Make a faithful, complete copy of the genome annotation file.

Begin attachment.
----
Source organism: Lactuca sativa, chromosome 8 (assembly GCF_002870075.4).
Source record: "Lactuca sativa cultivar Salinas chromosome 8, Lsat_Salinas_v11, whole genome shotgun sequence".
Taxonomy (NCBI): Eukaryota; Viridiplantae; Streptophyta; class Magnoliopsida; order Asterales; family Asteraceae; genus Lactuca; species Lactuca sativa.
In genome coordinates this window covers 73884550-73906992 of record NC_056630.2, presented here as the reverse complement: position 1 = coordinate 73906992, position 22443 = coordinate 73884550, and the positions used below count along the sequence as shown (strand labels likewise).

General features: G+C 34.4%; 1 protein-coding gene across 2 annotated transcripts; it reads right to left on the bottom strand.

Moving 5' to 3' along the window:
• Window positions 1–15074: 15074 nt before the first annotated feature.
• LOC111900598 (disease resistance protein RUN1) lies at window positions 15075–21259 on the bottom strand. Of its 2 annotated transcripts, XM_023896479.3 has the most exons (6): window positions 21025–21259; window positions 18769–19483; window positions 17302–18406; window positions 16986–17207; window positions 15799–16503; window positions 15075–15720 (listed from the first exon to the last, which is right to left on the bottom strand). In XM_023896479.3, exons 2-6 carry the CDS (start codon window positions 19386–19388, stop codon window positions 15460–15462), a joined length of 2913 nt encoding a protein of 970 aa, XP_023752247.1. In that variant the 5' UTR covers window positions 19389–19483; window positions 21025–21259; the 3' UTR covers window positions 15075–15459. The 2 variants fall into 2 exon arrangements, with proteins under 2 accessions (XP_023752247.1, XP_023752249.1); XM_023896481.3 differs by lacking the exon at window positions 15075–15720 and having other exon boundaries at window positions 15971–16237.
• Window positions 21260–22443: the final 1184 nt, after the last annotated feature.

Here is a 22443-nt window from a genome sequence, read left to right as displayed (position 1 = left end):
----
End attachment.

Source organism: Lactuca sativa, chromosome 8 (assembly GCF_002870075.4).
Source record: "Lactuca sativa cultivar Salinas chromosome 8, Lsat_Salinas_v11, whole genome shotgun sequence".
Taxonomy (NCBI): Eukaryota; Viridiplantae; Streptophyta; class Magnoliopsida; order Asterales; family Asteraceae; genus Lactuca; species Lactuca sativa.
In genome coordinates this window covers 73884550-73906992 of record NC_056630.2, presented here as the reverse complement: position 1 = coordinate 73906992, position 22443 = coordinate 73884550, and the positions used below count along the sequence as shown (strand labels likewise).

General features: G+C 34.4%; 1 protein-coding gene across 2 annotated transcripts; it reads right to left on the bottom strand.

Moving 5' to 3' along the window:
• Window positions 1–15074: 15074 nt before the first annotated feature.
• LOC111900598 (disease resistance protein RUN1) lies at window positions 15075–21259 on the bottom strand. Of its 2 annotated transcripts, XM_023896479.3 has the most exons (6): window positions 21025–21259; window positions 18769–19483; window positions 17302–18406; window positions 16986–17207; window positions 15799–16503; window positions 15075–15720 (listed from the first exon to the last, which is right to left on the bottom strand). In XM_023896479.3, exons 2-6 carry the CDS (start codon window positions 19386–19388, stop codon window positions 15460–15462), a joined length of 2913 nt encoding a protein of 970 aa, XP_023752247.1. In that variant the 5' UTR covers window positions 19389–19483; window positions 21025–21259; the 3' UTR covers window positions 15075–15459. The 2 variants fall into 2 exon arrangements, with proteins under 2 accessions (XP_023752247.1, XP_023752249.1); XM_023896481.3 differs by lacking the exon at window positions 15075–15720 and having other exon boundaries at window positions 15971–16237.
• Window positions 21260–22443: the final 1184 nt, after the last annotated feature.

Here is a 22443-nt window from a genome sequence, read left to right as displayed (position 1 = left end):